BYRON -- The City Council on Monday gave the go-ahead for three small projects to help relieve drainage and groundwater problems in the city.
Councilman Michael Chidester brought the projects to the council from a committee he chairs dealing with drainage and stormwater issues.
Chidester said the first project will cost $13,585 and provide a system of ditches and piping from a spot where water backs up at a poor-working easement on Live Oak Court to a place it can be dumped into the Bay Gall drainage system.
The second project will help move surface water from an area near City Hall on Main Street, a neighboring former Byron school and new construction at 210 Moseley Road that will be the home of Ms. Patricias School of Dance and Gymnastics.
The project there will cost $12,300.
The cost of a third project is $4 per foot to provide a water-line loop in the Walker Road-Hawks Ridge subdivision. Chidester said construction of the new line would provide greater water pressure to hydrants. Mayor Larry Collins estimated the line would cover about a 1,000-foot stretch.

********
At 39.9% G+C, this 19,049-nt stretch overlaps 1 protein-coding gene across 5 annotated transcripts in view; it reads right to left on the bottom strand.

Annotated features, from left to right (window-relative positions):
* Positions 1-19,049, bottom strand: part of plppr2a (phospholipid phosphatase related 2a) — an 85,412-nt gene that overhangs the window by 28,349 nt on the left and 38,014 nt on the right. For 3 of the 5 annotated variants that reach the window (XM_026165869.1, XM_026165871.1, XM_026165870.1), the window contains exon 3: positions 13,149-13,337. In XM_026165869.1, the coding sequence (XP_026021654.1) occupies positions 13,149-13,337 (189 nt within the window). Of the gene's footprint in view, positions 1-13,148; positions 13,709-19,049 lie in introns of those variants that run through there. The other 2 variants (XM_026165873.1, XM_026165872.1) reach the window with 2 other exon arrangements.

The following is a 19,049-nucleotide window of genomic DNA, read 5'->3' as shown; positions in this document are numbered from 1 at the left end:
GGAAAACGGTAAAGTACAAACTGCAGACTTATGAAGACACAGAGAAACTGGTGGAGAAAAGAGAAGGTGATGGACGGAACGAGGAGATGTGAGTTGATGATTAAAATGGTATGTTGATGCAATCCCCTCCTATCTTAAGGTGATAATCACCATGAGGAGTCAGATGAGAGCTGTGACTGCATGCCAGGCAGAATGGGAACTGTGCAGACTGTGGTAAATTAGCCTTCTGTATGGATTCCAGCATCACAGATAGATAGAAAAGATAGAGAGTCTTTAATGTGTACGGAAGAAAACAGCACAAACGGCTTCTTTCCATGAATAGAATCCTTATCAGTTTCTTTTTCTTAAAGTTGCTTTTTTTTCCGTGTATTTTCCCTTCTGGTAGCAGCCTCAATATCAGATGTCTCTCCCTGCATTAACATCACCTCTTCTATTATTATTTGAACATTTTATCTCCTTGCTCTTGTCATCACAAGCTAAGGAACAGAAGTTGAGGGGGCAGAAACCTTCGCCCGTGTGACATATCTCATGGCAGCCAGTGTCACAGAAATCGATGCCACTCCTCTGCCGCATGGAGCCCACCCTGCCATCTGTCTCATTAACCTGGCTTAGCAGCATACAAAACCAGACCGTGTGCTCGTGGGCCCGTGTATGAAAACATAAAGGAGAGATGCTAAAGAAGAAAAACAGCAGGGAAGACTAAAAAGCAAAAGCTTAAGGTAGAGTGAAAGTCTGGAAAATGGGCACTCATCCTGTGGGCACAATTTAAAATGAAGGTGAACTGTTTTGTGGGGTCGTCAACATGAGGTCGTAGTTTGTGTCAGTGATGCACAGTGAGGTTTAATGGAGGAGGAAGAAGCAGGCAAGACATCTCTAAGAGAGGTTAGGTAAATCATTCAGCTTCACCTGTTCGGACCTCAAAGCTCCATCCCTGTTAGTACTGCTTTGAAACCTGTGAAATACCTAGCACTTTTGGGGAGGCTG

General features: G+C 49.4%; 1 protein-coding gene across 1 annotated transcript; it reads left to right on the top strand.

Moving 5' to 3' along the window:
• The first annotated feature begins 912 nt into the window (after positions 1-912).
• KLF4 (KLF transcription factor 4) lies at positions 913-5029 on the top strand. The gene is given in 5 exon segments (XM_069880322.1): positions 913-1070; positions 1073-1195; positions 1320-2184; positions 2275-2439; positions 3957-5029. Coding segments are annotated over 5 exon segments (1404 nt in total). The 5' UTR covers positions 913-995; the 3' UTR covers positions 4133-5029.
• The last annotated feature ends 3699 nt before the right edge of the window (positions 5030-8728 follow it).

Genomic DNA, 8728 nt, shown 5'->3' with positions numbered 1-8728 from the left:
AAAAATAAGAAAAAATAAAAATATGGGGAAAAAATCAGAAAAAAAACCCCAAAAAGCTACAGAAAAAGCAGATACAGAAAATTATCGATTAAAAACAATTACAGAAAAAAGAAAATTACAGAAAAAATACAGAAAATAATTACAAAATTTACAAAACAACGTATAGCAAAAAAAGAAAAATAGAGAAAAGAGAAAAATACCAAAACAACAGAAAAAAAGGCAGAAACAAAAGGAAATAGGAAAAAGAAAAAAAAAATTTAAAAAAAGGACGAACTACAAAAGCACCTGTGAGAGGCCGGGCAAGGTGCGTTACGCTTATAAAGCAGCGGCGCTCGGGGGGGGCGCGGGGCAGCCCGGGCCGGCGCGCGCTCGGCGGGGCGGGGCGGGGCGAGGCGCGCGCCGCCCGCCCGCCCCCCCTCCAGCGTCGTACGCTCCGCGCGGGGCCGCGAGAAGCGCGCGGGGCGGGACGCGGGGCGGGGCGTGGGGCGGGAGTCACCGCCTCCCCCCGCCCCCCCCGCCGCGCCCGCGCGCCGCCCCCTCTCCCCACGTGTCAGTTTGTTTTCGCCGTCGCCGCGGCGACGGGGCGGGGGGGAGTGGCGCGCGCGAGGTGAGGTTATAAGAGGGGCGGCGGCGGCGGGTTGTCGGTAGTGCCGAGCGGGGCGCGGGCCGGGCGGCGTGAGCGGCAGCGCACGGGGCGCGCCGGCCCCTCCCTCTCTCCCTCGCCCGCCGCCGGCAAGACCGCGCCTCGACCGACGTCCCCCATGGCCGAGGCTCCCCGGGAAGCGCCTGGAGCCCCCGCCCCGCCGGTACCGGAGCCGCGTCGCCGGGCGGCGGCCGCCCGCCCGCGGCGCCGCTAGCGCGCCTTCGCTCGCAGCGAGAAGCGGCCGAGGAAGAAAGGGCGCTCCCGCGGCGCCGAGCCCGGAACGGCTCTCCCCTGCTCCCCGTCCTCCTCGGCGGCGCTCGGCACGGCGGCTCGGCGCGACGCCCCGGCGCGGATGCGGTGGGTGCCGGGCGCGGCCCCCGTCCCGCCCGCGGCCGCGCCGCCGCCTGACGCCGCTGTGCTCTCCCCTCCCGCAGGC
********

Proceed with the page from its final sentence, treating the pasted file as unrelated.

Byron resident James Schechterle questioned whether the first project would only increase drainage problems he has at his Red Oak Grove property. Chidester said the system of pipes and ditches should carry water from Live Oak Court past his property before releasing it.
Collins told Schechterle the city was aware of his problem and is working to alleviate it. He said the city first had to finish negotiations involving other private properties before efforts could begin to find a solution.
In other business, the council approved Chidester to serve as mayor pro tem for the new year.
The council also voted to spend $8,000 on repairs to the city animal shelter. Chidester said in its current state, the shelter wasnt fit for a poor, stray dog.
Though all councilmen agreed the money should be spent for shelter repairs, Councilman Mike Chumbley said the city had given up a portion of special purpose local option sales tax money for a Peach County project to build an animal shelter to serve municipalities as well.
Council members said the shared shelter project has been at a standstill for about three years after plans were drawn up and, as Chidester put it, it turned into the Taj Mahal of dog pounds with costs much higher than expected.
In light of Byron committing money never spent on the shared animal shelter, Chumbley suggested the city move ahead with its dog pound repairs and send the bill to the county to see what happens. Other council members agreed.
Contact Michael W. Pannell at email@example.com.